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SimplyScripts Screenwriting Discussion Board    Unproduced Screenplay Discussion    Drama Scripts  ›  New Beginnings Moderators: bert
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  Author    New Beginnings  (currently 1603 views)
Posted: February 26th, 2006, 2:07pm Report to Moderator

So, what are you writing?

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New Beginnings by Richard L. Sartore - Drama, Romance, Film-Noir - NEW BEGINNINGS, a romantic film noir, involves two college seniors, CHAD DEMARCO and KAREN NOLAND, committed to marriage after graduation. Near the scheduled marriage date, Chad abruptly backs out. Although Karen is shocked and devastated, she rebounds .  Chad, on the other hand, is an unmarried drinker. Heís alienated, disillusioned, pessimistic, and obsessed about not having initially married Karen. Through a series of bizarre circumstances, Chad is given a second chance to relive his past. The relationship is less than harmonious. Problems that plagued his first life, still exist. When Chad apologetically admits to Karen she had a former life, all her dreams, flashes, images, and memories of a prior a life, make sense. A key role is played by MR. CHAMBERLAND, a satanic person, who uses his power by changing past, present, and future events. The price for Chadís return to the past is his soul. In the concluding scenes, Karen fails an attempted suicide. Mr. Chamberland returns Karen to her previous life.  However, the price is dear - her soul.  Chad's repeated failures lead to suicide, resulting in a descent into hell. There, once again, heís reunited with Mr. Chamberland and, surprisingly, his cruel father.  NEW BEGINNINGS shows the dark, seamy, and inhumane side of human nature with cynicism and doomed love. 90 pages - pdf, format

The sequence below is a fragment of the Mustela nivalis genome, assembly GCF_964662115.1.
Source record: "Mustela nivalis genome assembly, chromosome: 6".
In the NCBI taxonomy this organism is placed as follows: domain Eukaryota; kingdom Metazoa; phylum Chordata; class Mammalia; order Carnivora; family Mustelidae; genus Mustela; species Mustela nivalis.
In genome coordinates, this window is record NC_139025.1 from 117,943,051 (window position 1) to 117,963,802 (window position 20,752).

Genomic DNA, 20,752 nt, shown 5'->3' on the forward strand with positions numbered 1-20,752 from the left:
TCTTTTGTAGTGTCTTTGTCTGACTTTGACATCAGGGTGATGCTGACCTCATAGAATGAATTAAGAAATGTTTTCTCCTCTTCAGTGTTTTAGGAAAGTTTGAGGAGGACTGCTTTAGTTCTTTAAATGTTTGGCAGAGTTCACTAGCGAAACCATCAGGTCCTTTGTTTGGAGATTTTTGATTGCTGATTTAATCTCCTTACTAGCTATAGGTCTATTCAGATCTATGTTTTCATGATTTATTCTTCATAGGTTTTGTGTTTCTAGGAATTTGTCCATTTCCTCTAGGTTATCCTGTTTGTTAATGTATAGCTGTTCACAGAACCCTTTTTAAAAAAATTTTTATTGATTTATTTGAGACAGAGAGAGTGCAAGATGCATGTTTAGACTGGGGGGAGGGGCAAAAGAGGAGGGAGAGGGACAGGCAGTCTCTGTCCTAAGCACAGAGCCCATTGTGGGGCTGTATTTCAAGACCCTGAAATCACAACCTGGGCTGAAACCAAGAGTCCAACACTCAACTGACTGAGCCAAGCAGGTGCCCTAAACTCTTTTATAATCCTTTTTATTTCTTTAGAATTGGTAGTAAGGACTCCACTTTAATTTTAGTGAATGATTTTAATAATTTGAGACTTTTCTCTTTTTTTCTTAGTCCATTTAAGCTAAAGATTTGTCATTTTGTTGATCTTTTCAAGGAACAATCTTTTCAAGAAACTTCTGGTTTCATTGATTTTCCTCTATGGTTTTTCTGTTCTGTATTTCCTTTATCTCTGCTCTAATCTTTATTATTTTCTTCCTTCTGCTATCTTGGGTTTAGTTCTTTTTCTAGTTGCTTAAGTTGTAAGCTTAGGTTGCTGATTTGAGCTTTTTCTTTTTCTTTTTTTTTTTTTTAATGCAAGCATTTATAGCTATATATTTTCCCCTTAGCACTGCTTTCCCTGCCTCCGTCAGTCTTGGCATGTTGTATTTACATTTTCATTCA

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Posted: February 27th, 2006, 11:45am Report to Moderator

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I'm just about to download the pdf of your script. But here's my first impression based on your logline.

i think the story is:

Guy should have married girl, but backs out and then becomes a drunk. Girl marries on the rebound. Guy sells his soul to the devil to travel back in time and get another chance at love, but doesn't get redemned by this ... instead ends up in eternal damantion with his father.

I think if you are thinking about this as a spec script you might want to consider tightening up your logline. It shouldn't be a blow by blow account of the story, it should be three lines maximun that sell the core concept of the film.

If you're really serious about selling the screenplay, you should be able to explain the story in one concise sentence that also is strong enough to persuade an average movie goer to see the film. This sin't something that all writer can do themselves and sometimes it helps to have afreind that works as aa copywriter in advertising to help ... selling ideas in two sentences is pretty much the gig in copywriting.

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film_utopia  -  February 27th, 2006, 12:17pm
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Posted: February 27th, 2006, 12:39pm Report to Moderator

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I got to page two before giving up.

Here's why.

A screenplay has to do many things. But the most important one is to tell the visual story. This is the reason that the description to dialogue ratio is normally 2:1 and not the other way round.

The other is more difficult to explain. I spent years tachign and directing actors for a living and because of that I've developed an instinct for scripts that are written by people who understand the needs of an actor and those which aren't.

You're wriiting drama .. drama is performance driven and on the first page you've written a scene that shows no undestanding of what actors can and can't do with perormance. i wish I could explain it clearly, but it's about understading that all actions are driven from motivation and desire. So, although it's your intention to create a mystery for the audience that is unravelled by the unfolding plot, you can't inflict that on the reader. Some actor is going to have to work that scenea dn they need to know what the characters are about. When you introduce a new character you have to give the reader a sense of who they are

if you only doing this for the protagonist the script falis to do one of it's primary jobs.
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